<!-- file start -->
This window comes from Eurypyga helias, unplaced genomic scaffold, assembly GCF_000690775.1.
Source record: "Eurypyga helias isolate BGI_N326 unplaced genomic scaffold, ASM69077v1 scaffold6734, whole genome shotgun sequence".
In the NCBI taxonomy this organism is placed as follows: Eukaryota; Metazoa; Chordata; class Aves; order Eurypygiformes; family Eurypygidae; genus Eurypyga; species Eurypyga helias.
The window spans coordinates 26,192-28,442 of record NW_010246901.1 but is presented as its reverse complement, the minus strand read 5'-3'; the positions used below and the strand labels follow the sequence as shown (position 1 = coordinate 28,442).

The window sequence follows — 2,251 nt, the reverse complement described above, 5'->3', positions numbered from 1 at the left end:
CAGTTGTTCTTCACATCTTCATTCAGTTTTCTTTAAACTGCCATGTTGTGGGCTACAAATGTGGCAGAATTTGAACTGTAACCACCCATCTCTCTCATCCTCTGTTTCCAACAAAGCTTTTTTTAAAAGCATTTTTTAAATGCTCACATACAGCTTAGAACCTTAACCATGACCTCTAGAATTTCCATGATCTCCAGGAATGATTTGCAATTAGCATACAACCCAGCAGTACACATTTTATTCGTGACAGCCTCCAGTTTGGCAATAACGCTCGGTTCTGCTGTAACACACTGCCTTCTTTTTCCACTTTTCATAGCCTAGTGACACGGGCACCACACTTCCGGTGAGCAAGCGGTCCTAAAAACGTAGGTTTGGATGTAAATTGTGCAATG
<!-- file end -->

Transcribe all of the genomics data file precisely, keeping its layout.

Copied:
This window comes from Eurypyga helias, unplaced genomic scaffold, assembly GCF_000690775.1.
Source record: "Eurypyga helias isolate BGI_N326 unplaced genomic scaffold, ASM69077v1 scaffold6734, whole genome shotgun sequence".
In the NCBI taxonomy this organism is placed as follows: Eukaryota; Metazoa; Chordata; class Aves; order Eurypygiformes; family Eurypygidae; genus Eurypyga; species Eurypyga helias.
The window spans coordinates 26,192-28,442 of record NW_010246901.1 but is presented as its reverse complement, the minus strand read 5'-3'; the positions used below and the strand labels follow the sequence as shown (position 1 = coordinate 28,442).

The window sequence follows — 2,251 nt, the reverse complement described above, 5'->3', positions numbered from 1 at the left end:
CAGTTGTTCTTCACATCTTCATTCAGTTTTCTTTAAACTGCCATGTTGTGGGCTACAAATGTGGCAGAATTTGAACTGTAACCACCCATCTCTCTCATCCTCTGTTTCCAACAAAGCTTTTTTTAAAAGCATTTTTTAAATGCTCACATACAGCTTAGAACCTTAACCATGACCTCTAGAATTTCCATGATCTCCAGGAATGATTTGCAATTAGCATACAACCCAGCAGTACACATTTTATTCGTGACAGCCTCCAGTTTGGCAATAACGCTCGGTTCTGCTGTAACACACTGCCTTCTTTTTCCACTTTTCATAGCCTAGTGACACGGGCACCACACTTCCGGTGAGCAAGCGGTCCTAAAAACGTAGGTTTGGATGTAAATTGTGCAATG